Earlier this year, Billy Wagner announced that he would be retiring after the 2010 season. While skimming his statistics, I hadn’t realized how good he had been over his career. After writing Hall of Fame analysis for Lee Smith (article link), Trevor Hoffman, and Mariano Rivera’s (article link) Hall of Fame credentials, I’ve decided to take a look at Billy Wagner’s Hall of Fame credentials and see what his chances are for getting into the Hall of Fame.
As discussed previously in my Trevor Hoffman and Mariano Rivera article, there aren’t too many short inning closers with Hall of Fame voting history, therefore it is difficult to determine what qualifies as a Hall of Fame career. Dennis Eckersley is the only pitcher in the Hall of Fame to have been a short-inning closer, and he was a closer for only half of his career. So much of this analysis will be centered on comparing Billy Wagner to Lee Smith, Trevor Hoffman, Mariano Rivera, and Dennis Eckersley. If some of those other players are Hall of Fame worthy, then it would reason that Billy Wagner is too.
Let’s take a look at the career statistics of all these closers for the time period they were closers. From 1987-1997, Dennis Eckersley had a 42-42 record, 386 saves, 2.87 ERA, 140 ERA+, and 0.980 WHIP. From 1996-2009, Mariano Rivera had a 69-49 record, 526 saves, 2.04 ERA, 223 ERA+, and 0.980 WHIP. From 1994-2009, Trevor Hoffman had a 55-62 record, 586 saves, 2.62 ERA, 153 ERA+, and 1.015 WHIP. From 1982-1995, Lee Smith had a 63-81 record, 470 saves, 2.91 ERA, 137 ERA+, and 1.225 WHIP. Finally, from 1996-2009, Billy Wagner had a 40-38 record, 385 saves, 2.39 ERA, 183 ERA+, and 1.009 WHIP. After the completion of the 2010 season, Billy Wagner will finish his career with approximately 415-420 career saves.
Looking at these numbers at a glance, it appears Billy Wagner is amongst the best short inning closers of all time. While he may not possess the career saves total of Lee Smith, Mariano Rivera, or Trevor Hoffman, his numbers are stunning. His ERA+ is 40-50 points greater than Eckersley, Hoffman, and Smith. His WHIP is on par with Trevor Hoffman and far better than Lee Smith’s. Based on these numbers, it would suggest that Billy Wagner should be considered with Hall of Fame credentials on a level similar to Trevor Hoffman’s.
Dennis Eckersley’s Hall of Fame credentials were especially highlighted by an 5 run of success that was off the charts. From 1988-1992 in which he had a 24-9 record, 220 saves, 1.90 ERA, 199 ERA+, and 0.792 WHIP. This run of success was highlighted by his Cy Young and MVP Awards in 1992. As discussed in a previous article, Trevor Hoffman and Mariano Rivera have not had such an incredible 5 year run of success. However, Bill Wagner actually has had a 5 year run of excellence that may be viewed as actually superior to both Trevor Hoffman and Mariano Rivera’s best 5 year stretch. From 2001-2005, Billy Wagner had a 15-14 record, 177 saves, 2.14 ERA, 208 ERA+, and 0.898 WHIP. While that 5 year stretch is really good, it still doesn’t match up to Dennis Eckersley’s.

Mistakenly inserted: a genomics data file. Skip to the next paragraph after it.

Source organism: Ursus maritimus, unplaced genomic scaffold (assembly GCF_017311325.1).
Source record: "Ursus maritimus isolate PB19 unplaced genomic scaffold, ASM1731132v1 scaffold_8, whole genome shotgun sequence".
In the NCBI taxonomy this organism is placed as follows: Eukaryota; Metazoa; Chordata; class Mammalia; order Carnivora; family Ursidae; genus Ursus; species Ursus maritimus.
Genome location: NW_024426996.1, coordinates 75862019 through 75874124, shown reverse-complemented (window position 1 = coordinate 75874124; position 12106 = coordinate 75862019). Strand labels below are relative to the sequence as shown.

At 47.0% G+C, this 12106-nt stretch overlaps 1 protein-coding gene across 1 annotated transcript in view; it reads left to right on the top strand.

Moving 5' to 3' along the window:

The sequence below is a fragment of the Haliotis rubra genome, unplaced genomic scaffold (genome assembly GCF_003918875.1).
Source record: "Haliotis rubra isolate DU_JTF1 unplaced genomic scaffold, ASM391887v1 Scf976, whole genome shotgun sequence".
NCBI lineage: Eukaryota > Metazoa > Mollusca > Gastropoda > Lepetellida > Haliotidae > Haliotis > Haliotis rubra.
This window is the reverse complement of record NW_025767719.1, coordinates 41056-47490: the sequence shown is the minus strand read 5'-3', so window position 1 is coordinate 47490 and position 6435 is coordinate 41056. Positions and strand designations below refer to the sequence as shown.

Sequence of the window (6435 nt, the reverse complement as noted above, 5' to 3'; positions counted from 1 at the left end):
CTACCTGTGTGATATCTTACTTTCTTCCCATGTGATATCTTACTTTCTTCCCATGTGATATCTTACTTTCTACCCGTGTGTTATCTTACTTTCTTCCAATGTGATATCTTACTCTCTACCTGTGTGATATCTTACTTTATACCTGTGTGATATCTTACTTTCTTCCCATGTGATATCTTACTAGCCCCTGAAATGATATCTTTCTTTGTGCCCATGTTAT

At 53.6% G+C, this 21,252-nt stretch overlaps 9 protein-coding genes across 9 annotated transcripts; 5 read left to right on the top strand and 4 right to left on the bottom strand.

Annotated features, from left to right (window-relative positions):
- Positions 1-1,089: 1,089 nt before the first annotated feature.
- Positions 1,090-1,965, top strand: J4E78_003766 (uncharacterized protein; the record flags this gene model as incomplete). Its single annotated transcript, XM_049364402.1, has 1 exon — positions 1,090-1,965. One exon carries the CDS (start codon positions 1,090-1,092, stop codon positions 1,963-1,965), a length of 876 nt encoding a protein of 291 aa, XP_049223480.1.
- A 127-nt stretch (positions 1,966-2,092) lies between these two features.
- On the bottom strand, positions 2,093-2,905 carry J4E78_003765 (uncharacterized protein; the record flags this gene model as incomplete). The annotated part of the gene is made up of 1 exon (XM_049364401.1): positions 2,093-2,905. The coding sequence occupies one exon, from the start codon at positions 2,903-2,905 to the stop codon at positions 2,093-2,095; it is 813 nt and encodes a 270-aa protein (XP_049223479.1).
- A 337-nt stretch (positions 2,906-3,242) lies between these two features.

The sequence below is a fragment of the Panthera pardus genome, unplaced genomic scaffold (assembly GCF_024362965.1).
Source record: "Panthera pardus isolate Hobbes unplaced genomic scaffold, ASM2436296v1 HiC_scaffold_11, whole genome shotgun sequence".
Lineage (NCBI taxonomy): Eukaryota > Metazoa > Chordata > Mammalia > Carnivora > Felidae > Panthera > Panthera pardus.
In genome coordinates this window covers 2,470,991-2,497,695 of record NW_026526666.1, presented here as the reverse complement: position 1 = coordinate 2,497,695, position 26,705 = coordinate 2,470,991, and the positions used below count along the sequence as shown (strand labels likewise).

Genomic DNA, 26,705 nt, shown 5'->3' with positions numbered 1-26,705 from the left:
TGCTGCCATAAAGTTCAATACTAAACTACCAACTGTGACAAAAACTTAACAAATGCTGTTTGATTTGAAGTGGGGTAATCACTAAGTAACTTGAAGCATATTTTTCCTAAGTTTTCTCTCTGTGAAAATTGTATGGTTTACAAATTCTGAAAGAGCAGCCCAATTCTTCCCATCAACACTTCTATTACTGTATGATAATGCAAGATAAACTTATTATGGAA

What are the knocks against Billy Wagner? Similar to Lee Smith, Mariano Rivera, and Trevor Hoffman, Billy Wagner has never won a Cy Young award. He’s never placed higher than fourth in Cy Young voting, and has only been in the top 6 of voting two times total. In comparison, Lee Smith, Mariano Rivera, and Trevor Hoffman have all been atleast runner-ups in Cy Young voting and have been in the top 5 of Cy Young voting multiple times.
The ultimate knock against Billy Wagner may be his innings pitched. He will ultimately finish his career with a little less than 900 innings pitched. At the time of this writing, Billy Wagner’s career ERA+ is 185. If he qualified for the career leaders in ERA+ (1000 innings pitched), he would be second of all time, just short of Mariano Rivera. However, no pitcher has entered the Hall of Fame with fewer than 1000 innings pitched in a career.
With a lack of voting history on a player of Bill Wagner’s caliber, it’s hard to say how Hall of Fame voters will vote. However, the overall feeling I get is that Billy Wagner will likely fall a bit short. If Billy Wagner could have had a slightly longer career, or if you could have been luckier and not that had a few injury plagued seasons, his Hall of Fame credentials would be much stronger and his case would have been far more interesting. While he wouldn’t have had as many saves as Trevor Hoffman, several of his stronger career stats would have made the argument far more interesting.
Should Lee Smith Be In the Hall Of Fame?
Are Trevor Hoffman and Mariano Rivera Hall of Fame Worthy?
“Baseball-Reference.com – Major League Baseball Statistics and History”, Baseball-Reference
Tim Kurkjian, “It’s the swan song of an amazing career”, ESPN.com